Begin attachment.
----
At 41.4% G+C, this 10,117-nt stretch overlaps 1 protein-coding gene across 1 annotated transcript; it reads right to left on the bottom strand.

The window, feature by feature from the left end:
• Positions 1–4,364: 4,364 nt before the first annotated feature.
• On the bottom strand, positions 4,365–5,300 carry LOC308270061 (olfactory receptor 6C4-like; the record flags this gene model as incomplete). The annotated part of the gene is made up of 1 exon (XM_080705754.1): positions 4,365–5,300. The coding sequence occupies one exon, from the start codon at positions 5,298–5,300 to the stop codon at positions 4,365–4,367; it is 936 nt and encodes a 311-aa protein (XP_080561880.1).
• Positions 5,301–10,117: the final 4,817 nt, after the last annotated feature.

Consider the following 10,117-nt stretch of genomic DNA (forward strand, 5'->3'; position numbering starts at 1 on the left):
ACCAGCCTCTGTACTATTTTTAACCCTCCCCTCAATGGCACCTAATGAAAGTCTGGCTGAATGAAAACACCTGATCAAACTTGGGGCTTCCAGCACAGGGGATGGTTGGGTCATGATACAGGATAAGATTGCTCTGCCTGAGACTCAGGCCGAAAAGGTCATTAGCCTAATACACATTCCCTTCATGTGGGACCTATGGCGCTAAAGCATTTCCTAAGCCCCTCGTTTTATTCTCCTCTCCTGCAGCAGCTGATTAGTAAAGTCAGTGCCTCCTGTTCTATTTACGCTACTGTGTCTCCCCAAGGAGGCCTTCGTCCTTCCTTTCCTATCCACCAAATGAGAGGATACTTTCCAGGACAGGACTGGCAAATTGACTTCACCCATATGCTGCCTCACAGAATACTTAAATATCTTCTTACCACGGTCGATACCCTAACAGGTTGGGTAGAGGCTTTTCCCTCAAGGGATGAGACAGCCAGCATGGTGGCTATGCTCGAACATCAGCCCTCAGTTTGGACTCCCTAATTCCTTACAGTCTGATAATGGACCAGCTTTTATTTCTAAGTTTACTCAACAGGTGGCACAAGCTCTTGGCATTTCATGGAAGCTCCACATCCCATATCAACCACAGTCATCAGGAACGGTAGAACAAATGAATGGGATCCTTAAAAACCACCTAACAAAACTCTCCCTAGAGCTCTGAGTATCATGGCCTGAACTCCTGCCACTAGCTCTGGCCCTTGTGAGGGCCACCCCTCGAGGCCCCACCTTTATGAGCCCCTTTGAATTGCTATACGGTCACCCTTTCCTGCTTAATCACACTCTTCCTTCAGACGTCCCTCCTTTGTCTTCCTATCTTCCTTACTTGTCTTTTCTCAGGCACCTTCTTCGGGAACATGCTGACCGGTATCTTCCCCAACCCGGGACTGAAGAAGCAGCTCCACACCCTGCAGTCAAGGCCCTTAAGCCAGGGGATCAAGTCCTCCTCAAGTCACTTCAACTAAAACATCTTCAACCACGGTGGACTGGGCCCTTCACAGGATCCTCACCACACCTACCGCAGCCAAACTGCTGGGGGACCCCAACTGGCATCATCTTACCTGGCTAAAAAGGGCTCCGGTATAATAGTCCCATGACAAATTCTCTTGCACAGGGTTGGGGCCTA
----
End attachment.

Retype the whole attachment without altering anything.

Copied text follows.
At 41.4% G+C, this 10,117-nt stretch overlaps 1 protein-coding gene across 1 annotated transcript; it reads right to left on the bottom strand.

The window, feature by feature from the left end:
• Positions 1–4,364: 4,364 nt before the first annotated feature.
• On the bottom strand, positions 4,365–5,300 carry LOC308270061 (olfactory receptor 6C4-like; the record flags this gene model as incomplete). The annotated part of the gene is made up of 1 exon (XM_080705754.1): positions 4,365–5,300. The coding sequence occupies one exon, from the start codon at positions 5,298–5,300 to the stop codon at positions 4,365–4,367; it is 936 nt and encodes a 311-aa protein (XP_080561880.1).
• Positions 5,301–10,117: the final 4,817 nt, after the last annotated feature.

Consider the following 10,117-nt stretch of genomic DNA (forward strand, 5'->3'; position numbering starts at 1 on the left):
ACCAGCCTCTGTACTATTTTTAACCCTCCCCTCAATGGCACCTAATGAAAGTCTGGCTGAATGAAAACACCTGATCAAACTTGGGGCTTCCAGCACAGGGGATGGTTGGGTCATGATACAGGATAAGATTGCTCTGCCTGAGACTCAGGCCGAAAAGGTCATTAGCCTAATACACATTCCCTTCATGTGGGACCTATGGCGCTAAAGCATTTCCTAAGCCCCTCGTTTTATTCTCCTCTCCTGCAGCAGCTGATTAGTAAAGTCAGTGCCTCCTGTTCTATTTACGCTACTGTGTCTCCCCAAGGAGGCCTTCGTCCTTCCTTTCCTATCCACCAAATGAGAGGATACTTTCCAGGACAGGACTGGCAAATTGACTTCACCCATATGCTGCCTCACAGAATACTTAAATATCTTCTTACCACGGTCGATACCCTAACAGGTTGGGTAGAGGCTTTTCCCTCAAGGGATGAGACAGCCAGCATGGTGGCTATGCTCGAACATCAGCCCTCAGTTTGGACTCCCTAATTCCTTACAGTCTGATAATGGACCAGCTTTTATTTCTAAGTTTACTCAACAGGTGGCACAAGCTCTTGGCATTTCATGGAAGCTCCACATCCCATATCAACCACAGTCATCAGGAACGGTAGAACAAATGAATGGGATCCTTAAAAACCACCTAACAAAACTCTCCCTAGAGCTCTGAGTATCATGGCCTGAACTCCTGCCACTAGCTCTGGCCCTTGTGAGGGCCACCCCTCGAGGCCCCACCTTTATGAGCCCCTTTGAATTGCTATACGGTCACCCTTTCCTGCTTAATCACACTCTTCCTTCAGACGTCCCTCCTTTGTCTTCCTATCTTCCTTACTTGTCTTTTCTCAGGCACCTTCTTCGGGAACATGCTGACCGGTATCTTCCCCAACCCGGGACTGAAGAAGCAGCTCCACACCCTGCAGTCAAGGCCCTTAAGCCAGGGGATCAAGTCCTCCTCAAGTCACTTCAACTAAAACATCTTCAACCACGGTGGACTGGGCCCTTCACAGGATCCTCACCACACCTACCGCAGCCAAACTGCTGGGGGACCCCAACTGGCATCATCTTACCTGGCTAAAAAGGGCTCCGGTATAATAGTCCCATGACAAATTCTCTTGCACAGGGTTGGGGCCTA